It was a confrontation the likes of which hasn’t been seen in Italy since the spectacles of the Roman Colosseum—Enzo Ferrari and Ferrucio Lamborghini actually met…and it wasn’t a very pleasant encounter.
According to Lamborghini’s son, the elder Lamborghini (who owned a successful tractor factory) went to Ferrari’s factory to complain about a faulty clutch in his Ferrari 250 GT. Ferrari didn’t appreciate the criticism and kicked Lamborghini out of the factory, telling him to stick to tractors because he obviously couldn’t drive cars. Those crazy Italians. You can already imagine what happened next. No! Lambo didn’t go back and shoot up the factory…he went back to his own factory to dismantle the Ferrari clutch and found that it was from the same manufacturer of clutches used in his tractors, so he installed a stronger clutch from his warehouse and fixed the problem. Then, Lamborghini set out to outdo Ferrari and, with the help of former Ferrari engineer Giotto Bizzarrini (who designed a new V12 engine) and Franco Scaglione (who designed the body), produced the Lamborghini 350GTV prototype, which preceded the more practical production 350GT. Others took the bull by the horns and came up with their own ultimate Lamborghinis…
With the LP640, edo isn’t concerned so much with improving aesthetics as it is about squeezing more power out of the 6.5-liter V12, which already doles out a hefty 631 horsepower and 487 lb.-ft. of torque, and goes from 0-60 mph in 3.4 seconds with an official top speed of 211 mph. The focus is mostly on the engine, recalibrating the ECU while adding special high-flow air filters, newly designed high-performance catalytic converters, a driver-controlled exhaust volume switch, new high-flow muffler and new stainless steel exhaust tip. The result is an impressive 663 horsepower and 498 lb.-ft. of torque, pushing the official top speed to 216 mph. Nonetheless, edo throws in a few extras to their package, sprucing up the LP640 ever so slightly with a specially designed rear wing with adjustable lip, wheels painted on request, rear view camera, tire pressure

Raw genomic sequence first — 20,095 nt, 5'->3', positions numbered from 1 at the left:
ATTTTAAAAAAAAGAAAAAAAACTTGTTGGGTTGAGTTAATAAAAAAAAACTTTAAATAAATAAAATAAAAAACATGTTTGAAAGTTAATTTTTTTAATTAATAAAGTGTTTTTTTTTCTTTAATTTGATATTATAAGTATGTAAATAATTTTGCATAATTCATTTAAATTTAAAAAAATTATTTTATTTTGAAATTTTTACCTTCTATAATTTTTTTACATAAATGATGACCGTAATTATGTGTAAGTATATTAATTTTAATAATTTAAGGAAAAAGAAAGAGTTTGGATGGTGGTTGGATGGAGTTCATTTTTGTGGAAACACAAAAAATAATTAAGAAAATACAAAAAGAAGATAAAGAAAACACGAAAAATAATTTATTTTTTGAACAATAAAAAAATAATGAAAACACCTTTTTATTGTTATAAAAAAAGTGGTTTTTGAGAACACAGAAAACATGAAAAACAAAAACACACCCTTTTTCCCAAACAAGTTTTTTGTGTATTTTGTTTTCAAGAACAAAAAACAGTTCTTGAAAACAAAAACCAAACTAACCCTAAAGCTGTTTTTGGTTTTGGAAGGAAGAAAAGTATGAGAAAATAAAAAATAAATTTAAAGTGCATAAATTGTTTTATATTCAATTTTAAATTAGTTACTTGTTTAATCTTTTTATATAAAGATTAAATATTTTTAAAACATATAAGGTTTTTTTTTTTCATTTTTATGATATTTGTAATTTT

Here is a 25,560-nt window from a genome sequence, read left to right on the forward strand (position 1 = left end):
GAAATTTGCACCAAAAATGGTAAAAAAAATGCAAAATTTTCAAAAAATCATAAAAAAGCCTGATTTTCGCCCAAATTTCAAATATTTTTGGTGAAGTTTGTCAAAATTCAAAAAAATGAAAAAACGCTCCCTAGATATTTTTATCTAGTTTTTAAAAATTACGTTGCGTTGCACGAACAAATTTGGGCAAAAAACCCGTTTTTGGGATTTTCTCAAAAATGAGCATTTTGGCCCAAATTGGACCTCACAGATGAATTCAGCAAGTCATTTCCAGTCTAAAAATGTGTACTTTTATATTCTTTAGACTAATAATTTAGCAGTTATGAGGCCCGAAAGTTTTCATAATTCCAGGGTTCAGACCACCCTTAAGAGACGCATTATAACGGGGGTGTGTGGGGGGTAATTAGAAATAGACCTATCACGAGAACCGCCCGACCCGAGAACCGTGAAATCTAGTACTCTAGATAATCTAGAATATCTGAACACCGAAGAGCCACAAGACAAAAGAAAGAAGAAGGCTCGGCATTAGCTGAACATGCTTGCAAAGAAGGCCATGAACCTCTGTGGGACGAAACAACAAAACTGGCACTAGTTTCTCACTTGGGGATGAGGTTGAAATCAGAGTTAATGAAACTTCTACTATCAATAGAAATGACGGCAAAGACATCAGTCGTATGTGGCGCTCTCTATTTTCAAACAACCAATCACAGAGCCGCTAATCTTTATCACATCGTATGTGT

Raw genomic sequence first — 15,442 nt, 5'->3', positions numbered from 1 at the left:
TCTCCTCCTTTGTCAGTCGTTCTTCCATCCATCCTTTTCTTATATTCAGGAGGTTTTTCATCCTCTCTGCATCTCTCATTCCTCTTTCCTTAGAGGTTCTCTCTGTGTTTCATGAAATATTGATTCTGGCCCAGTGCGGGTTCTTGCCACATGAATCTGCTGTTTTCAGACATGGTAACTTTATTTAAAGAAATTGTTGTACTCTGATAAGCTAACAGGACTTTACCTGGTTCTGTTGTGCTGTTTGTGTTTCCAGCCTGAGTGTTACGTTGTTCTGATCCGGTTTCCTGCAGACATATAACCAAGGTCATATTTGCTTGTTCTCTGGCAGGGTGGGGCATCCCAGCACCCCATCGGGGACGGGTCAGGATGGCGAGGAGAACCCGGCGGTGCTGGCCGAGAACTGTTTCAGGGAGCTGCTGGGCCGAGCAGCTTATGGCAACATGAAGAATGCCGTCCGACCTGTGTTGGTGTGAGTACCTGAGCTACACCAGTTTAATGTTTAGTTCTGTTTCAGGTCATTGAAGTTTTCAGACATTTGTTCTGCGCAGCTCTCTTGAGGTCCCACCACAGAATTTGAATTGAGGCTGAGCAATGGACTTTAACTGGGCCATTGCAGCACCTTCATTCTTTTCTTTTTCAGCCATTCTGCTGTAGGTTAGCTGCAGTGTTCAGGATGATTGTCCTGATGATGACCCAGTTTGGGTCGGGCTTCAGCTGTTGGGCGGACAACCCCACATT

monitoring system and carbon fiber interior trim.
Straight from the factory, the exotic/daily driver Gallardo comes equipped with a 520-horsepower V10 with 376 lb.-ft. of torque. After the edo makeover—through a 100-cell sports catalytic converter, carbon fiber air box and electronic tuning—the Gallardo bristles with 30 extra horses and 398 lb.-ft. of torque. Of course, edo added a few other goodies such as color-matching the rear diffuser, tire pressure monitoring system, custom 19-inch edo wheels and a driver-controlled exhaust volume switch.
Amazing as it seems, IMSA was able to extract and extra 90 horsepower from the Gallardo’s 5.0L V10 for a total of 610 horsepower. Damn, that’s a huge increase. Because the Gallardo is essentially a daily-driver, IMSA wanted to maintain that aspect of its tuned GTV, so they adjusted the car’s four-wheel drive (among other things) to maintain its terrific stability and driving control, even under adverse weather conditions. The GTV is equipped with new front and rear aprons, modest rear spoiler, flared wheel arches, exclusive IMSA spoke wheels with central locking, and high-performance brake system. The interior is decked out in luscious leather and Alcantara, with aluminum and carbon fiber accents. It’s one helluva car. And, yes, all this applies to the Gallardo Spyder as well.